The first Eclipse Summit Europe was convened in 2006 – a two day event in the charming town of Esslingen am Neckar just south of Stuttgart. Since then the conference has been at the Forum am Schlosspark in Ludwigsburg, also in the Stuttgart region. In 2011, for the tenth anniversary of Eclipse, the name was changed to EclipseCon Europe. The number of attendees, from around 30 different countries, have been growning steadily to about 600 in 2014. It’s now a three day event, well packed with activities and interesting talks. This year we’re even adding a science track for talks about the tools on the scientific workbench.

The deadline for EclipseCon Europe submissions is the 31. of July, so you have a whole month to work on your abstract!

You may also consider submitting a paper for the Trondheim Eclipse Mars DemoCamp in August. We have space for a couple more talks and it’s a good opportunity to try your talk on an Eclipse-savvy audience before the real deal at EclipseCon.

See you there!

# Timekeeper for Eclipse released

For the past two-three months I’ve been building a timekeeper plug-in for Eclipse to keep track of how much time I spend on each task and project. What started out as an experiment in using the latest Java 8 APIs, specifically DateTime and Streams, has at least for me become a useful tool. There are a few more features I’d like to add before I consider it done, but since it’s been working just fine for quite a while I decided to share. Feel free to try it out and let me know if there are any issues using the GitHub tracker. Note that you need to run Eclipse on Java 1.8 and that Mylyn Tasks also must be installed.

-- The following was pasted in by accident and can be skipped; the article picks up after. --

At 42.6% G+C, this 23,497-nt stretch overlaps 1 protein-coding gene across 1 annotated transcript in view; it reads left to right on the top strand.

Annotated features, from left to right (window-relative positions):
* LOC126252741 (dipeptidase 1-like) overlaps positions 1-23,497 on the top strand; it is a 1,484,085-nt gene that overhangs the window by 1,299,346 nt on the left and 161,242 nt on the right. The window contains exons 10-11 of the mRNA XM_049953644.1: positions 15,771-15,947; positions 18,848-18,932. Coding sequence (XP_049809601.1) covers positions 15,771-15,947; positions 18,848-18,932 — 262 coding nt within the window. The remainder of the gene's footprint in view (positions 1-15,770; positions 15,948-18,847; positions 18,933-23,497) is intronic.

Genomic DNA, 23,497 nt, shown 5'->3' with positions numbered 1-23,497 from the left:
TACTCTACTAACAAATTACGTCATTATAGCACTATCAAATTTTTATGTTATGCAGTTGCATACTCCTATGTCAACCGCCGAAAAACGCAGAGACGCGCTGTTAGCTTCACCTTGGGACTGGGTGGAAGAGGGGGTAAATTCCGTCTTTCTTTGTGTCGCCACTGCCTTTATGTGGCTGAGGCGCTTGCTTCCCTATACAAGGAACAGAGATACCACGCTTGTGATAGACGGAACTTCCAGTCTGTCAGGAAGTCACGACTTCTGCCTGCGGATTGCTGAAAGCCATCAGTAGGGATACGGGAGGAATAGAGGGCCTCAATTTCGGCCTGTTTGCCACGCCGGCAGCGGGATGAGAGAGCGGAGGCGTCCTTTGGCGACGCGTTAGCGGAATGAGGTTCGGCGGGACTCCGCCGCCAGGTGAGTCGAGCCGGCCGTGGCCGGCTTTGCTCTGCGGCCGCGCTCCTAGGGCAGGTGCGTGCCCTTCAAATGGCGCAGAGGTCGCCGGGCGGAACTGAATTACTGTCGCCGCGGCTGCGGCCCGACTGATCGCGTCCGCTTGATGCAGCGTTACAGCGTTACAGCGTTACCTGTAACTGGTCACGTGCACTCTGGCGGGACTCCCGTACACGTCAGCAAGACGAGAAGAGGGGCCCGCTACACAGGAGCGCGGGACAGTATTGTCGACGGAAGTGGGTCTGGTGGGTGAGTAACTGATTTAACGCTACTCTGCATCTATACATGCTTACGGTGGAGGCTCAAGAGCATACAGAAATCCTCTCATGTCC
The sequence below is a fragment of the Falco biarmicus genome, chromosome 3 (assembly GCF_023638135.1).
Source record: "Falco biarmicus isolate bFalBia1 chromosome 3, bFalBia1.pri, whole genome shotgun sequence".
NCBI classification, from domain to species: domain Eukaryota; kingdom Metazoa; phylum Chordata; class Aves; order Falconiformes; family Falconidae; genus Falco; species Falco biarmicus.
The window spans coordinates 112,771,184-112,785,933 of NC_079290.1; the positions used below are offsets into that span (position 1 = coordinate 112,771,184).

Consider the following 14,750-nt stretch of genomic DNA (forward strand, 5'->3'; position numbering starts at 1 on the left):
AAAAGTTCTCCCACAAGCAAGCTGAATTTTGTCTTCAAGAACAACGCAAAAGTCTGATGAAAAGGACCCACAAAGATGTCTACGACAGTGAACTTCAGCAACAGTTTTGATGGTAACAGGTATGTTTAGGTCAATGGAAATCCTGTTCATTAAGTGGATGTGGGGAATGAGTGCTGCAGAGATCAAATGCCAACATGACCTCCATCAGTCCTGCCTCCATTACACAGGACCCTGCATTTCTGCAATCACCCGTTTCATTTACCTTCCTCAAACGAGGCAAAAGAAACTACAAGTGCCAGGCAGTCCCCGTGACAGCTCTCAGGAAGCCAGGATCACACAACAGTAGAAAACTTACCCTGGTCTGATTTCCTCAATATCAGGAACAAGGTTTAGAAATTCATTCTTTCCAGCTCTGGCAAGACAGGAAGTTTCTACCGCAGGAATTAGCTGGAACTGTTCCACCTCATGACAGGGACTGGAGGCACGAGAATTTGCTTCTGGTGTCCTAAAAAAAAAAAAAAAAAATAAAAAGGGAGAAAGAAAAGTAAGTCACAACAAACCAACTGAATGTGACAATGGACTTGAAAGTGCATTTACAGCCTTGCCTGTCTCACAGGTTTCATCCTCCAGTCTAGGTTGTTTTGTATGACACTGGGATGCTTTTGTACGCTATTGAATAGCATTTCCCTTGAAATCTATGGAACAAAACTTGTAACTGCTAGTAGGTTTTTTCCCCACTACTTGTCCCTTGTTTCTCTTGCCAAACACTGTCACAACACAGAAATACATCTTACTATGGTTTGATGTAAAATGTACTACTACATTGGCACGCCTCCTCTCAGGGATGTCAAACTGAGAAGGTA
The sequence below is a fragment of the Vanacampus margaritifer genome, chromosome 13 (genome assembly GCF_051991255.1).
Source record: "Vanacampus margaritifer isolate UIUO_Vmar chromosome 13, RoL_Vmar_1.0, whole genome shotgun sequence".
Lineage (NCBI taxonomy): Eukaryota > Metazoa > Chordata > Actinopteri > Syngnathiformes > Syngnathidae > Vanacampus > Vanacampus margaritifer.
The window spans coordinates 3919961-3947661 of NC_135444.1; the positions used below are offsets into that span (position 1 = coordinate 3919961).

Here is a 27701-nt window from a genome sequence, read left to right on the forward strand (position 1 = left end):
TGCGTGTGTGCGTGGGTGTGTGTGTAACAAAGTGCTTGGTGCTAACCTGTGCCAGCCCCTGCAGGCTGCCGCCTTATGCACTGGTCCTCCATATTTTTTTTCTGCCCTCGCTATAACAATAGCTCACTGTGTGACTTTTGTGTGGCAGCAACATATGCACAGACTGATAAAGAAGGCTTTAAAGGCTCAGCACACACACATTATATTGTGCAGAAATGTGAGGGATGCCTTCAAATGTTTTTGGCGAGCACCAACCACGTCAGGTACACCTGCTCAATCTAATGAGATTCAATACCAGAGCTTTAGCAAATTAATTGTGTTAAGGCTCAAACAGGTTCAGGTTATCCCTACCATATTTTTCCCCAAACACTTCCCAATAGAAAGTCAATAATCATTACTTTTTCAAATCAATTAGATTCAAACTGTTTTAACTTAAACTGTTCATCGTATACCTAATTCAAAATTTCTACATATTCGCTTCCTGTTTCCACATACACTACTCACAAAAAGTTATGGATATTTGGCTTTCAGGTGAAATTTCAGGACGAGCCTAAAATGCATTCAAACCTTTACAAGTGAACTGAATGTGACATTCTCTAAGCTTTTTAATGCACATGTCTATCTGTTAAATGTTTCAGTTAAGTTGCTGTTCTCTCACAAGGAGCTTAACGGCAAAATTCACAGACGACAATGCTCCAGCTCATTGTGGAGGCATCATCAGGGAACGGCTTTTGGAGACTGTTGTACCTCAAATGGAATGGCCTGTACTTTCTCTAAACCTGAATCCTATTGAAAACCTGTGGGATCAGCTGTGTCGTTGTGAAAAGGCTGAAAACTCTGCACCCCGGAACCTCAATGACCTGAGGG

Whenever a task is activated in Mylyn it will automatically show up in the Workweek view with a bold label, and the amount of time the task is active per day will be tracked. However if you go AFK for more than one minute the time will not be automatically added – when you’re back you will be asked how to handle this. The time can be manually edited by clicking into a cell.

There is built in support for GitHub, JIRA and Bugzilla task repositories, however other repository types should also work. Tasks from GitHub are grouped by the name of the first query they appear in. Tasks from Bugzilla repositories are grouped by the “product”. Which field to use for JIRA is undefined so one must be selected. This can be done by right clicking on a task and selecting a field from the Set Grouping Field… menu.

Note that the timekeeping data are stored in the task repository so they follow your workspace. If the workspace is lost, so is the timekeeping data.

See the GitHub page for more details and the code. The installer can be found at the Eclipse Marketplace – or you can drag  into an running Eclipse instance.